Samuel Goldberg has been a Massachusetts criminal defense attorney for 20 years. Prior to that, he was a New York state prosecutor. He has published various articles regarding the practice of criminal law and frequently provides legal analysis on radio and television, appearing on outlets such as the Fox News Channel, Court TV, MSNBC and The BBC Network. To speak to Sam about a criminal matter call (617) 492 3000.

BOSTON WOMAN’S OUI CASE TRIGGERS PROSECUTIOIN AND DCF’S REMOVAL OF CHILD

If the allegations against a certain 28-year-old Boston woman, hereinafter The “Defendant”, are true, she has demonstrated quite an example on what not to do.

According to the Boston Herald, law enforcement says that the Defendant was driving while intoxicated. This, in itself, is against the law and very unwise. But that’s not all.

The police also allege that the Defendant was driving at a very high rate of speed. Certainly, the speed was well over the speed limit. Also not a great idea. Still not all.

Apparently, the Defendant’s three week old baby was in the car at the time. This pulls the matter up to a new level of criminality and bad judgment.

One more crime for icing on this particular criminal justice cake… there was an open 12 ounce bottle of Heineken beer in the car. This, like everything else, was found when examining what was left of the Honda Accord… Upside down and smashed after the resulting accident. .

The accident itself took place on a “congested Dorchester Street”, Vinson Street, a one-way street. According to residents, the Honda came down Vinson Street toward Geneva Avenue at about 8:45 p.m. Saturday. The road banks to the right at the intersection with Marlowe.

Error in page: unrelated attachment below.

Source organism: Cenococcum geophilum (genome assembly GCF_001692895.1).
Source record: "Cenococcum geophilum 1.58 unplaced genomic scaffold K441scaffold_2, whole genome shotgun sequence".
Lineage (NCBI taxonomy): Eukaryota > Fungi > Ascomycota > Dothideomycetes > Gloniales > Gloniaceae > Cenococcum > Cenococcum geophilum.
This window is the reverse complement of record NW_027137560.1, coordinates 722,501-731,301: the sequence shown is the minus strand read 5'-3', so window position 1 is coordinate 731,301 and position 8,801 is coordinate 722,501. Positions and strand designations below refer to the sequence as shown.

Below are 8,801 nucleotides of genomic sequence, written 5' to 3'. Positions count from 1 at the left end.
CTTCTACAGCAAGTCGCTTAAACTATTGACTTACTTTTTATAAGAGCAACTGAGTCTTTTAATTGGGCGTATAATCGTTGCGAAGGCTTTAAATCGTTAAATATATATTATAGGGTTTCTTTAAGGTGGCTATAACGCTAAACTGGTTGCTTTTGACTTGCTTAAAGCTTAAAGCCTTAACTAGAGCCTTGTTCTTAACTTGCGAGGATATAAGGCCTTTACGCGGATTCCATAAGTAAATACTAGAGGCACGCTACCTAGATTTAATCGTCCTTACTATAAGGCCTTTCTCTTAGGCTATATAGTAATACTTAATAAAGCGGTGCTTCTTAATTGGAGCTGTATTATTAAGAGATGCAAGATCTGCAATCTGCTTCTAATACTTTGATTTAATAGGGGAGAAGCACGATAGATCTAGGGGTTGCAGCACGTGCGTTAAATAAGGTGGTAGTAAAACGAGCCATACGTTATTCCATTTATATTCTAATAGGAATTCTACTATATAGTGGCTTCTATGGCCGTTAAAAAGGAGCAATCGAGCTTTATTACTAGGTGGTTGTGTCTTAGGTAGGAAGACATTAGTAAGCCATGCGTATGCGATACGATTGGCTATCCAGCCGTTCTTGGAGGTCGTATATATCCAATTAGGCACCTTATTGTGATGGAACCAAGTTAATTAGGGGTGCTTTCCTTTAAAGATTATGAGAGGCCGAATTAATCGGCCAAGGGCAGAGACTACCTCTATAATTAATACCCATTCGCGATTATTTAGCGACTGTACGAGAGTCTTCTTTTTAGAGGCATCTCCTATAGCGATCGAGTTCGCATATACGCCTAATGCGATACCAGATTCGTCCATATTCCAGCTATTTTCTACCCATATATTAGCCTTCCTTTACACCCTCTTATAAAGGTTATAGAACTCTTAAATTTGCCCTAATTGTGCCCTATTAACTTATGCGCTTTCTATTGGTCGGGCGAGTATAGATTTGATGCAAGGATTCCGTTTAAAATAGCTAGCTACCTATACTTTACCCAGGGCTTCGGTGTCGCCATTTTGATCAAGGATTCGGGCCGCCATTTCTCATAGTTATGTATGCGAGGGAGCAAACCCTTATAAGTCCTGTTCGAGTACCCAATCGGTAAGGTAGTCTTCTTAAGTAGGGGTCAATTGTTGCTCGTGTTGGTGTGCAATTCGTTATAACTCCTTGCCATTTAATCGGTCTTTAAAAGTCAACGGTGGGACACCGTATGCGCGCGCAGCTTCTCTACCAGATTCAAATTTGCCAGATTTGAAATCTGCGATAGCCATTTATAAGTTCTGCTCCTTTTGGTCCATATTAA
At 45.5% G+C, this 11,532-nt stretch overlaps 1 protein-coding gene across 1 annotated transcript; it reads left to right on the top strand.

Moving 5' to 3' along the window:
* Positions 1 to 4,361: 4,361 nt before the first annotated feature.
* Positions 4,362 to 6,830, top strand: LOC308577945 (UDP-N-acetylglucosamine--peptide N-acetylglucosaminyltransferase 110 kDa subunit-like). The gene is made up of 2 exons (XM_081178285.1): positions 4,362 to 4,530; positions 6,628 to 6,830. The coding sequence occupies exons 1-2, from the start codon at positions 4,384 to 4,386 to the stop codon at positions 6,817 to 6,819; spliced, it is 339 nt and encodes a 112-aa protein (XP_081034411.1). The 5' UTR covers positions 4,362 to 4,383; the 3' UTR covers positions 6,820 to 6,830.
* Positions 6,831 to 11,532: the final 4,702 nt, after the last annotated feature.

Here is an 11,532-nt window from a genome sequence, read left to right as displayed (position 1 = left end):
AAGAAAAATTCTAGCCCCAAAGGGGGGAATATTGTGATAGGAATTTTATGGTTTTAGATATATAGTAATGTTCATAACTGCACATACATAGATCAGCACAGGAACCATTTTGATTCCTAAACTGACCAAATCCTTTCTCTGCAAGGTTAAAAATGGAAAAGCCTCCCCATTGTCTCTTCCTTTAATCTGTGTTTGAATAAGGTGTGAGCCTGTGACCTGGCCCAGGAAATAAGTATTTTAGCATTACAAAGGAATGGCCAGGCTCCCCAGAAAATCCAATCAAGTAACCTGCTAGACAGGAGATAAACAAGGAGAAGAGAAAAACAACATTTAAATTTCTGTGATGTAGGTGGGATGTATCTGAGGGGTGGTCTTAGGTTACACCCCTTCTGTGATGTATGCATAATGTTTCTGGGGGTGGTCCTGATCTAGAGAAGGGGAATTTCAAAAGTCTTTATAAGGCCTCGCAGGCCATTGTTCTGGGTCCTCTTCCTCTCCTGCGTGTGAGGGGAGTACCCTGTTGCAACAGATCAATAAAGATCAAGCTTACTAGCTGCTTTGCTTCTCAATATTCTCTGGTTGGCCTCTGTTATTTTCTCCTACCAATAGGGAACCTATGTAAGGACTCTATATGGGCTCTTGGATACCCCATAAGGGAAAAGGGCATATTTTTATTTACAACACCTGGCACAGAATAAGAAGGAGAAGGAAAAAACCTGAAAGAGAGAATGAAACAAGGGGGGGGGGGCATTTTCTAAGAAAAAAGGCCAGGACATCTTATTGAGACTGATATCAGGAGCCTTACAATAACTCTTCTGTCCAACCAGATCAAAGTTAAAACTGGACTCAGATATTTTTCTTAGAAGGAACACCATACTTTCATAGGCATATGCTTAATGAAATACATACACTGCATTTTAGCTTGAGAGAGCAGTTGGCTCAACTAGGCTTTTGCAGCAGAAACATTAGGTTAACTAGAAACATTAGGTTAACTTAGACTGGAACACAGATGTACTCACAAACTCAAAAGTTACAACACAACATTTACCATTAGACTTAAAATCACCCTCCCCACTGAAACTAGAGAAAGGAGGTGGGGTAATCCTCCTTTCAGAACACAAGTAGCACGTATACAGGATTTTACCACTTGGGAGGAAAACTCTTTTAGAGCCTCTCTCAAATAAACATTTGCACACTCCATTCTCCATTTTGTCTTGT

This was where Dion Sturkey had parked his Land Rover.

Unfortunately for him. It turned out to be one of several vehicles the Honda side-swiped before flipping over, police said.

Police spokeswoman Rachel McGuire said the exact cause of the crash remains under investigation. However, she added, “Charges will be sought against her for negligent operation, having an open container of alcohol in the vehicle and driving under the influence.”

McGuire also said that indicated that “speed may have been a factor” as well.

The defendant was taken to Boston Medical Center for treatment of minor injuries.

The Department of Children and Families has taken custody of the baby, who was not injured in the crash, authorities said.

Children and Families spokeswoman Andrea Grossman said in a statement, “The Department received a report on this situation and, as we investigate in collaboration with law enforcement, custody of the child has been transferred to DCF.”

Attorney Sam’s Take On Drinking, Driving And Children Vulnerability

While there is no doubt that the Defendant is headed into a criminal justice nightmare, one must first remark that she is also extremely lucky. When one looks at the video of the news report by the Herald, one realizes that it is a near miracle that both she and her child survived the acciden with only minor injuries.

The sane is true for anyone else who was around that area at the time. These are the conditions from which vehicular homicide cases often arise.

The defendant not only needs a gifted and experienced criminal defense attorney, but she would also be wise to retain counsel to help her in the upcoming DCF action in Juvenile Court.

You see, when there is a child present at a crime or troubling scene, and there is a “mandatory reporter” around, that reporter is mandated by law to contact DCF.

And, regardless of how serious the situation is, DCF is afraid not to take action.

“Sam….’afraid’?”

That’s right. It is the same fear that we speak so much about when it comes to criminal “justice”. I learned during my early days as a prosecutor in New York the fear that government entities and agencies fear of appearing “too lenient” in the next day’s media.

In cases involving DCF, that translates to trusting the caregiver too much and the possibility that children involved might be at risk.

In this case, of course, DCF had no problem getting involved. There was no question as to whether it had enough to remove the child. It was what is known as a “no-brainer”.

The trick will be for the Defendant to attempt to get custody back. Ever.

As to which will be the tougher battle…the criminal charges or the DCF battle in Juvenile Court… that’s likely to be a “toss up”.

Contact Information